“Only recently has the military service been recognized as a cultural identity that can impact treatment in mental health services” (Ormeno et al., 2020). The military carries its own culture as evidenced by its particular traditions, beliefs, language, and set of guiding principles. Military culture affects how service members and their families access healthcare services and related resources. This is likely a result of frequent permanent change of duty stations (PCS). Healthcare providers, as well as military family service providers who incorporate military cultural competence may help military families avoid additional barriers to care (Ormeno et al., 2020).
By: Jenny Rea, Ph.D.
“Only recently has the military service been recognized as a cultural identity that can impact treatment in mental health services” (Ormeno et al., 2020).
Culture is defined as “the shared characteristics of a group of people, which encompasses, place of birth, religion, language, cuisine, social behaviors, art, literature, and music” (National Geographic, 2022). Some cultures are widespread and have a large number of people who associate themselves with those particular values, beliefs, and origins. Others are relatively small, with only a small number of people who associate themselves with that culture. Culture is not, however, defined by its size – no matter how big or small, young or old, changed or stayed the same, “every culture can teach us about ourselves, others, and the global community” (National Geographic, 2022).
Culture is likely a word you have heard before – but what about cultural identity?
People often use their culture to relate to the world around them. They behave and communicate like other members of the group to stay connected. This provides “stagnant and [a] stable frame of reference to generate meaning” (Bajracharya, 2018). According to Cultural Identity Theory (CIT; developed by Jane Collier and Milt Thomas), “cultural identity is self-identification, a sense of belonging to a group that reaffirms itself.” The group, as a whole, gets a new identity for sharing common ideas as well as a feeling of belongingness or a feeling of “we” is developed.
One’s cultural identity depends upon various factors, such as race, gender, sex, sexuality, nationality, social structures, political beliefs, geographic location, and more. CIT shows why a person is the way he/she/they is/are. It also shows why a person acts and behaves the way he/she/they does/do. One person can belong to many cultural groups simultaneously.
What does this mean for military families?
A recent article titled, Special Concerns in Military Families, the authors Ormeno and colleagues (2020), summarize literature published in the past six years “addressing common features and health needs of military families with the goal of improving military cultural competence”.
The military carries its own culture as evidenced by its particular traditions, beliefs, language, and set of guiding principles. Military culture affects how service members and their families access healthcare services and related resources. This is likely a result of frequent permanent change of duty stations (PCS). Healthcare providers, as well as military family service providers who incorporate military cultural competence may help military families avoid additional barriers to care (Ormeno et al., 2020).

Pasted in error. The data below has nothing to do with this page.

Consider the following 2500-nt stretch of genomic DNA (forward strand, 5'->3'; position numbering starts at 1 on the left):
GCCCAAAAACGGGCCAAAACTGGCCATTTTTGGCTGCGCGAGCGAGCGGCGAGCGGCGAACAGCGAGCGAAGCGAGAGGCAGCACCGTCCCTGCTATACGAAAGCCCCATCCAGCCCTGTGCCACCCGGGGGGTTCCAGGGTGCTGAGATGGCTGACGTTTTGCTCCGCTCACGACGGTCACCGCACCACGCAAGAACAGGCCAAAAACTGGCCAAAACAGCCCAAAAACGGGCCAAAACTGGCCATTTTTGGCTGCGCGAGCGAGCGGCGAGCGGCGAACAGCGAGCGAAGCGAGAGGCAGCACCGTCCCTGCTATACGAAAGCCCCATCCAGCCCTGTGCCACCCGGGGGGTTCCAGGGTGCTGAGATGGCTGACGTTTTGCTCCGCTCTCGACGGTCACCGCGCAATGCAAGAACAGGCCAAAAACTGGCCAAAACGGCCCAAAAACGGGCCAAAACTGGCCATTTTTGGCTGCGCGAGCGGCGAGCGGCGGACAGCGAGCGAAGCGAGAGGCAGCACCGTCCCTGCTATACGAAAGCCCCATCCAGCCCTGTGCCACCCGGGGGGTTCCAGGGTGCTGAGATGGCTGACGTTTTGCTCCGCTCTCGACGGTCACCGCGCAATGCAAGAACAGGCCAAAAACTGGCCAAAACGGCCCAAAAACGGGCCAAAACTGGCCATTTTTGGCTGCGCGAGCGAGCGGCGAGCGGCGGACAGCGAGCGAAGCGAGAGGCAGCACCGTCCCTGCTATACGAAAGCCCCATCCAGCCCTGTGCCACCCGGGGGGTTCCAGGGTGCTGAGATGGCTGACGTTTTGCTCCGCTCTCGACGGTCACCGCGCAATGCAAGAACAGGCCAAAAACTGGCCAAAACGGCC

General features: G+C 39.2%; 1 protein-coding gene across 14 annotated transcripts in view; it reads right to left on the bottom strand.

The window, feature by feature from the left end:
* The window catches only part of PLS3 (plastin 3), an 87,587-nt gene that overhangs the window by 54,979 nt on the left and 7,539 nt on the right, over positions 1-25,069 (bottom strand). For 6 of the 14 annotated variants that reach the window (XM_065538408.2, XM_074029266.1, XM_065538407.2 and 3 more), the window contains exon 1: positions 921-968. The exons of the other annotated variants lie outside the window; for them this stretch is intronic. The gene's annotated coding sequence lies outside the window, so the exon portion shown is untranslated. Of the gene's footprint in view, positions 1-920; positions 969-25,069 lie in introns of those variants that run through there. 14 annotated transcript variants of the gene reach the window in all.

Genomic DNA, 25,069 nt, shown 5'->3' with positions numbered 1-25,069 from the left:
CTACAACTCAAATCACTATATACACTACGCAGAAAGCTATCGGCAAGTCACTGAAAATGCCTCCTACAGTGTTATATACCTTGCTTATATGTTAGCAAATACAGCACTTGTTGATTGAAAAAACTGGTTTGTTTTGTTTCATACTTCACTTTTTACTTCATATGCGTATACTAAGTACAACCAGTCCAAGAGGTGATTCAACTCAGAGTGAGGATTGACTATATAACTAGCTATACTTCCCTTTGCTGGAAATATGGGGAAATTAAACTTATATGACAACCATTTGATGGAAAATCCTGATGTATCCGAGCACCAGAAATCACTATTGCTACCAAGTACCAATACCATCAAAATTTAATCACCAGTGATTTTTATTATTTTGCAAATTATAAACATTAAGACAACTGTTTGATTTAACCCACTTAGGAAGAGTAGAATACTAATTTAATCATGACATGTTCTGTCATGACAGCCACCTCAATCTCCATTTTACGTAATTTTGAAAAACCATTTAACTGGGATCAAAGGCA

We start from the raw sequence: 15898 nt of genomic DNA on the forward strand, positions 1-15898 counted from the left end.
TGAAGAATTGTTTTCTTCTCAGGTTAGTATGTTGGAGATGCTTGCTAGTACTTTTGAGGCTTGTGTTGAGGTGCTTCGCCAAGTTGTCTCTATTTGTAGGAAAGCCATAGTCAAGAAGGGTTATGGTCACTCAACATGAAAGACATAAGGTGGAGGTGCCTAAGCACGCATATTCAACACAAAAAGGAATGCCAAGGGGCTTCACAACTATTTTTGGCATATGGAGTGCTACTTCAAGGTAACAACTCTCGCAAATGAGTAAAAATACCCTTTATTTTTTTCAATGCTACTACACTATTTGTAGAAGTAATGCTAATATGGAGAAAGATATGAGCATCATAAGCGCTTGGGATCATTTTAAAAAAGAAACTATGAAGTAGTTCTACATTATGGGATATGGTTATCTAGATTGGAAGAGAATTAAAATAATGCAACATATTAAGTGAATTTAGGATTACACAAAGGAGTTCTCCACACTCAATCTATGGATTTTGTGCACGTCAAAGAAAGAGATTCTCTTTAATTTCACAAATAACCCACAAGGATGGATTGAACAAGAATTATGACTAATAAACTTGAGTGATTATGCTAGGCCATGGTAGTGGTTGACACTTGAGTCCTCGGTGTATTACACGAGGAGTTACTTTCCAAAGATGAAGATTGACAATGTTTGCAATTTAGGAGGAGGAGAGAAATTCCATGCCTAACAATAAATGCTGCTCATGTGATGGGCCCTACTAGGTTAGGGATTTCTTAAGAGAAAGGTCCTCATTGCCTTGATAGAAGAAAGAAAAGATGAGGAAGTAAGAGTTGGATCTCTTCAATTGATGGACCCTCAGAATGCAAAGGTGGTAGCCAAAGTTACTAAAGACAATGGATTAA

Multiple programs are in place that use a culturally competent approach (e.g., Families Overcoming Under Stress; FOCUS) to support military families and have shown promise in their ability to provide resources. However, fewer than half of military families reported services and agencies to be helpful and more research is needed to determine how supports, resources, and interventions could be enhanced or changed to be more beneficial for families (Ormeno et al., 2020).
What can you do today to better support military families?
Cultural identity changes with time and experiences. The military culture becomes a part of an individual’s self-concept and how each individual (and family) defines their lifestyle as a whole. Therefore, professionals and educators must consider the various transitions military families experience as they will likely affect each family’s cultural identity. Professionals and educators who serve military families may benefit from training on military lifestyles, terminologies, and the specific hardships encountered by military families. They may also consider “treating the whole family as part of the military and their health as valued as well as pivotal to the military mission” (Ormeno et al., 2020).
Bajracharya, S. (2018, January 7). Cultural Identity Theory. Retrieved from Cultural Identity Theory – Businesstopia
- National Geographic. (2022). Cultural Identity. Retrieved from Cultural Identity | National Geographic Society
- Ormeno, M. D., Roh, Y., Heller, M., Shields, E., Flores-Carrera, A., Greve, M., … & Onasanya, N. (2020). Special concerns in military families. Current Psychiatry Reports, 22(12), 1-7. https://doi.org/10.1007/s11920-020-01207-7
This blog post was written by Jenny Rea, Ph.D., Assistant Professor of Practice in the Department of Human Services at the University of Arizona, Director of the Graduate Certificate in Military Families, military spouse, and mama to four sweet babies. Jenny consults with OneOp’s Family Transitions team to provide free and open-access multidisciplinary professional development resources for providers serving military families. You may find more blogs, podcasts, and webinars from Family Transitions. We invite you to engage with Family Transitions on Twitter @OneOpFT and with OneOp on Facebook.